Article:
This week in pensions: 29 August - 2 September 2022

Despite a shorter week following the Bank Holiday, the pensions industry has been kept busy, with various industry research, two new pension consultations, and a High Court judgement that could impact millions of savers.

Many organisations have also been busy working to submit their responses to the Pensions Dashboards Programme's (PDP) consultation on dashboards standards, which closed on Tuesday (30 August), prompting calls for "extensive" user testing before the standards are finalised.

But as one door closes another opens, and the same may be true for consultations.

As concerns over the NHS workforce persist ahead of winter, the Department of Health and Social Care (DHSC) launched a consultation on plans to extend changes to the NHS pension scheme to allow retired staff to retain pension benefits if they return to the workforce.

While the easements were initially introduced as part of the response to Covid-19, the consultation is looking to extend the measures until 31 March 2023, in an effort to “support and boost” the NHS workforce ahead of a challenging winter and put the system “in the strongest possible position to tackle the pressures and bust the Covid backlogs”.

The Department for Levelling Up, Housing & Communities (DLUHC) also launched a consultation on plans to require Local Government Pension Scheme (LGPS) administering authorities (AA) to asses and report on climate-related risks, in line with the Taskforce on Climate-related Financial Disclosures (TCFD).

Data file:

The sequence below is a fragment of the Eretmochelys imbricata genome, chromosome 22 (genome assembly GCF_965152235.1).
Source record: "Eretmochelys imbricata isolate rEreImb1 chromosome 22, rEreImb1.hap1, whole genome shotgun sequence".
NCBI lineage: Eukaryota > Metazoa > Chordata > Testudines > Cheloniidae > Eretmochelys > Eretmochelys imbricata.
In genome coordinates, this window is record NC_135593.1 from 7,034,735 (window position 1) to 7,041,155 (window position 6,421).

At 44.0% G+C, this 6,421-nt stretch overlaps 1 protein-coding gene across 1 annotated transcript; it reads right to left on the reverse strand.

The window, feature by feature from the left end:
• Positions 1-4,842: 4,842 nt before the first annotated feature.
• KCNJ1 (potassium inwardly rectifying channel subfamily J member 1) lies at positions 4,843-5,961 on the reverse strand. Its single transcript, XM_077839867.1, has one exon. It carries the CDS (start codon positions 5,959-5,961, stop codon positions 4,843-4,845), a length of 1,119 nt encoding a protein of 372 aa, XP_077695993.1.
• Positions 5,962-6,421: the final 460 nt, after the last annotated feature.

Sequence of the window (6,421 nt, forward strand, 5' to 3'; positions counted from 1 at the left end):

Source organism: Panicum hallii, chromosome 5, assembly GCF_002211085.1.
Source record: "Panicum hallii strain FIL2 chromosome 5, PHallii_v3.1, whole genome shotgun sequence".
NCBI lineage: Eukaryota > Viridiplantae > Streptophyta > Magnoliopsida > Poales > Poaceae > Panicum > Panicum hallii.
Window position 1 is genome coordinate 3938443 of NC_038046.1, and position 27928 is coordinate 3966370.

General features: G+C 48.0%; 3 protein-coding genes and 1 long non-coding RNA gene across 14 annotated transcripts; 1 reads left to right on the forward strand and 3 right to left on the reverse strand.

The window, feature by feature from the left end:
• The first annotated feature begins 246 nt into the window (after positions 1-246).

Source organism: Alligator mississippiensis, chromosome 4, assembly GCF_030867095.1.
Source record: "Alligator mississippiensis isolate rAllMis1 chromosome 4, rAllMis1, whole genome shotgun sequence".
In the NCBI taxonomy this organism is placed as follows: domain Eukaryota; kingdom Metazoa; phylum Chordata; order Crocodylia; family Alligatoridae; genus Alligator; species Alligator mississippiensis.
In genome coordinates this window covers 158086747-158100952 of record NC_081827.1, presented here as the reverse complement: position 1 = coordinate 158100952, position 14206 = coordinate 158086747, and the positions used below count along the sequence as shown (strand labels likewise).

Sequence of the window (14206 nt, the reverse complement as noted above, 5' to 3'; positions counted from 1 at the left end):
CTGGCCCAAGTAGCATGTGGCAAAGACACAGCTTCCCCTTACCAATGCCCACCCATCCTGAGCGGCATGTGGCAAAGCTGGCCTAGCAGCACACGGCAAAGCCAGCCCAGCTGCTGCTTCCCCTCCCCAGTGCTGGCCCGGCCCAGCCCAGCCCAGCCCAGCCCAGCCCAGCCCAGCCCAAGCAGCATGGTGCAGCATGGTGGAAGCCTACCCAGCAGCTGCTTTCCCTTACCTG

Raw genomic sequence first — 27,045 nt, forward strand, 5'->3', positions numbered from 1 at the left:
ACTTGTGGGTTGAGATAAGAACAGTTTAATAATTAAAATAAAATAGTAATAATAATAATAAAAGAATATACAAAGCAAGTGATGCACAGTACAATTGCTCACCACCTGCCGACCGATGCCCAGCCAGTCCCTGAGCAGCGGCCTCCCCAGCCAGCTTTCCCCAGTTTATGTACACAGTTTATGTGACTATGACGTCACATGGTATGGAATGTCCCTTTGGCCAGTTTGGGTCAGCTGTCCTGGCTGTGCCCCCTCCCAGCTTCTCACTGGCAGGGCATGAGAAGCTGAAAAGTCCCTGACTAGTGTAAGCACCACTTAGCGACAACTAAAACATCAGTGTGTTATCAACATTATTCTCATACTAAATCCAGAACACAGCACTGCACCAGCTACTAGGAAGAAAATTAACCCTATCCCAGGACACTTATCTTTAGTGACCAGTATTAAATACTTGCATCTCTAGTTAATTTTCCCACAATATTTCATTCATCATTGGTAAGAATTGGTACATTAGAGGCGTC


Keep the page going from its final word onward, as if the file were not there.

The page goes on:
Within the pensions industry however, concerns over the potential impact of the cost-of-living crisis have continued, with LCP urging savers to only lean on their pension savings "as an absolute last resort".

Yet Standard Life argued that savers will need strike a balance on short- and long-term financial commitments, pointing out that those starting pension saving at age 22 could have £112,000 more at retirement than those starting at 27.

Industry research has also prompted calls for further action, after revealing that 'millions' of pension savers are not saving enough for retirement.

Despite these adequacy issues, industry concerns over the need to get the message right amid the cost-of-living crisis persist, with the PLSA warning that attempts to improve retirement saving may need to wait, with most savers facing " far more immediate financial concerns than pensions" amid rising energy and food bills.

There is reason to be optimistic though, as recent research from Ortec Finance found that the vast majority (98 per cent) of pension scheme managers think their scheme is well hedged against inflation.

In addition to this, industry research published over the past week revealed that DB pension schemes' health have reached a new high, while further analysis showed that the average DB funding level has reached the highest point since the current funding regime was introduced in 2005.

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